Ways You Can Help A Family Struggling With A Mental Health Illness
Ways You Can Help A Family Struggling With A Mental Health Illness
I was reminding my eight year with ASD to please lather his hands with soap before putting them under the water pouring from the sink-faucet. I was reminding him that lathering with soap and warm water is what actually cleans his hands and if he simply lets the water pour off his hands, they are not clean.
My son stated: “Mom, can you make a picture and put it on the wall? That way I can see it and remember the rule? Sometimes I forget all these rules I have to follow. There are so many of them!”
Can’t say he is not a Problem Solver!
My daughter takes the bus to college – she is not yet ready to drive – and each day can be colorful with the many passengers she encounters. On day a couple weeks ago she came home and said to me:
“Mom, there is this passenger who keeps arguing with the bus driver. Every time she gets on the bus, Mom. He picks her up at the same stop and takes the same route every day. Yet she argues with him to make this turn and go that way and if he went that way he would get to her house faster. She argues from the time she gets on the bus until she reaches home. I’ve heard the bus driver try to explain to her that he takes that route because it is easiest with traffic at that time of day but she does not listen. That is when I use my imaginary eject button.”
“For what?” I asked her. She said, “I visualize her propelling out the bus!”
“Where does she go?” I asked. I was secretly very concerned about this poor woman. My daughter replied… “She lands at her dining table eating dinner. That way she cannot talk and chew at the same time. I am sure she talks at her family the same way she does the bus driver. They need some peace too, Mom.”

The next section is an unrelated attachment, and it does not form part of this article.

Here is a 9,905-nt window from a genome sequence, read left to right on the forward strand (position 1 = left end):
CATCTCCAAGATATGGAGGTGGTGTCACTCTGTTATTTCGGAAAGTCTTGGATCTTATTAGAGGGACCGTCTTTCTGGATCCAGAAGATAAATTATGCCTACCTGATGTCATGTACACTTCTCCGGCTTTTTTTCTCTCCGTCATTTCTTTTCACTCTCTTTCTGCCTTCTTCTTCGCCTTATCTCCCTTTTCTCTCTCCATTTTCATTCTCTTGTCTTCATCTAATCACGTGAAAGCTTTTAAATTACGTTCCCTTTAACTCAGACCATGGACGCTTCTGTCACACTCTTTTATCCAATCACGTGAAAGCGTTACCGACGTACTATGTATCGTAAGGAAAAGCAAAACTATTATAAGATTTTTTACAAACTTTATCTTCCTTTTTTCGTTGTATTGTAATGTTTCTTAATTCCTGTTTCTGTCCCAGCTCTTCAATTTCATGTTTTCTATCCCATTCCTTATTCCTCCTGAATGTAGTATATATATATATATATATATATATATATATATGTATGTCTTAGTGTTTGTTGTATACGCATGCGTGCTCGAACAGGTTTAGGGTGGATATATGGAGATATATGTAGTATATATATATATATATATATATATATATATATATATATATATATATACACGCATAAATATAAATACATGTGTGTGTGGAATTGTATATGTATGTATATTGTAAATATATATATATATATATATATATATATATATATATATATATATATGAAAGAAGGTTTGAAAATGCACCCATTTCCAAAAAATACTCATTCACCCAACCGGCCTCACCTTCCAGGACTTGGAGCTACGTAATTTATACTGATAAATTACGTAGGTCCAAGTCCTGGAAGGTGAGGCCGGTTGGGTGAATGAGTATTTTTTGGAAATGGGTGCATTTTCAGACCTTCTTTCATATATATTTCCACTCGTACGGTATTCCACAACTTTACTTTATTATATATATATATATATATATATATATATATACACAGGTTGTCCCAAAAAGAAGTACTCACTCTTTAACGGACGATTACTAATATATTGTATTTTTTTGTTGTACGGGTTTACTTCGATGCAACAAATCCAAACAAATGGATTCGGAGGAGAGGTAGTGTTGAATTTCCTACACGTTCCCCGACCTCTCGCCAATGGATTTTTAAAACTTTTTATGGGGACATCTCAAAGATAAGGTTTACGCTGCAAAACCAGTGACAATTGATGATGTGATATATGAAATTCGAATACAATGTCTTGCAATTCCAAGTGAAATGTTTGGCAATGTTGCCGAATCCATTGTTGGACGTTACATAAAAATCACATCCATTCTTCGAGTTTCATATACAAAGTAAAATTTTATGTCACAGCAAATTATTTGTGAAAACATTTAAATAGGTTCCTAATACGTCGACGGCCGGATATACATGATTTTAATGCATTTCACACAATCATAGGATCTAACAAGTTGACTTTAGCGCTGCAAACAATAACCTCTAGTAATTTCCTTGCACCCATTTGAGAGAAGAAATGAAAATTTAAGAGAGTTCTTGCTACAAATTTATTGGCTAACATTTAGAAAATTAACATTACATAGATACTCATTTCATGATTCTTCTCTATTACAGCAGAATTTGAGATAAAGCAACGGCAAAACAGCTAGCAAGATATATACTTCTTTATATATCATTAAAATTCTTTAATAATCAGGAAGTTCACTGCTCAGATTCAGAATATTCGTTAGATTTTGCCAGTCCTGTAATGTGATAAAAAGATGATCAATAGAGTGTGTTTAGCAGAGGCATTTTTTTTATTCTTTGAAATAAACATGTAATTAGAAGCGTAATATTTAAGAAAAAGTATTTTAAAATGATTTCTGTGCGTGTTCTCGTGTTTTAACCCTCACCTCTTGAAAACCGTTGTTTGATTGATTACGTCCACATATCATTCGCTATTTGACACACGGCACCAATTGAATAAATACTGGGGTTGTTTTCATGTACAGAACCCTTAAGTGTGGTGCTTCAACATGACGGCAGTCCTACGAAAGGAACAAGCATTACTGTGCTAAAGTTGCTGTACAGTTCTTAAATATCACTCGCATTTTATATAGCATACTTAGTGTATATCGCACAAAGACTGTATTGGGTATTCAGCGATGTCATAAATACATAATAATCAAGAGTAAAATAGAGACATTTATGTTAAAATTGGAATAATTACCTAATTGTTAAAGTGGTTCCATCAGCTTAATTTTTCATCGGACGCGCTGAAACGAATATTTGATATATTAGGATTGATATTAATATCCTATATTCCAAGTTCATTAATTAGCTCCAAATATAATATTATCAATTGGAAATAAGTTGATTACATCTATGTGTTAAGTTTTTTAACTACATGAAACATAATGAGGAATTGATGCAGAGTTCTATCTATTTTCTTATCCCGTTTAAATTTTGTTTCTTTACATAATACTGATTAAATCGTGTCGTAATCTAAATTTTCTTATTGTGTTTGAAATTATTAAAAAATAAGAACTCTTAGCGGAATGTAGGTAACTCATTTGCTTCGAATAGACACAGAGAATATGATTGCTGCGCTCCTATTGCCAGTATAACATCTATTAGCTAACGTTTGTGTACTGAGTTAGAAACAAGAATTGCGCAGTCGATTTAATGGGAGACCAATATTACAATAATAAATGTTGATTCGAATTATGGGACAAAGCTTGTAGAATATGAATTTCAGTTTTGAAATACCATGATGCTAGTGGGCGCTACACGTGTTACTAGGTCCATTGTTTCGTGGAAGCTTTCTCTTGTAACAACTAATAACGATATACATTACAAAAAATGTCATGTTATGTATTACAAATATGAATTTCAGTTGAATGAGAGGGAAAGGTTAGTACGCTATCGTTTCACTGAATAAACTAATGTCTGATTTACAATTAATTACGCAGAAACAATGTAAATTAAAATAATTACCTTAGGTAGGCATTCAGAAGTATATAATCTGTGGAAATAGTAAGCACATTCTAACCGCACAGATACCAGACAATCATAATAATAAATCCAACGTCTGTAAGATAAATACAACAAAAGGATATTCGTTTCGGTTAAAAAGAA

I wanted to suggest earbuds to my daughter but thought better of it at the time… 🙂
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A Creative Mind… And an opportunity to reinforce skills.
My seven year old with ASD keeps reinventing his world! He recently took all his shoes out of the closet and decided to place them in his golf cart and another bin in his bedroom; boldly declaring: “This is where I will keep all my shoes from now on!” I looked at his adorable face and gave him props for his creativity and celebrated his ingenuity. I took pictures of him with his new golf-cart-shoes-bin and left him playing with it for the remainder of the afternoon.
Then, when it was time to clean up his bedroom before supper, I asked him to put all his shoes back in the closet, gently responding to every mild protest he was giving.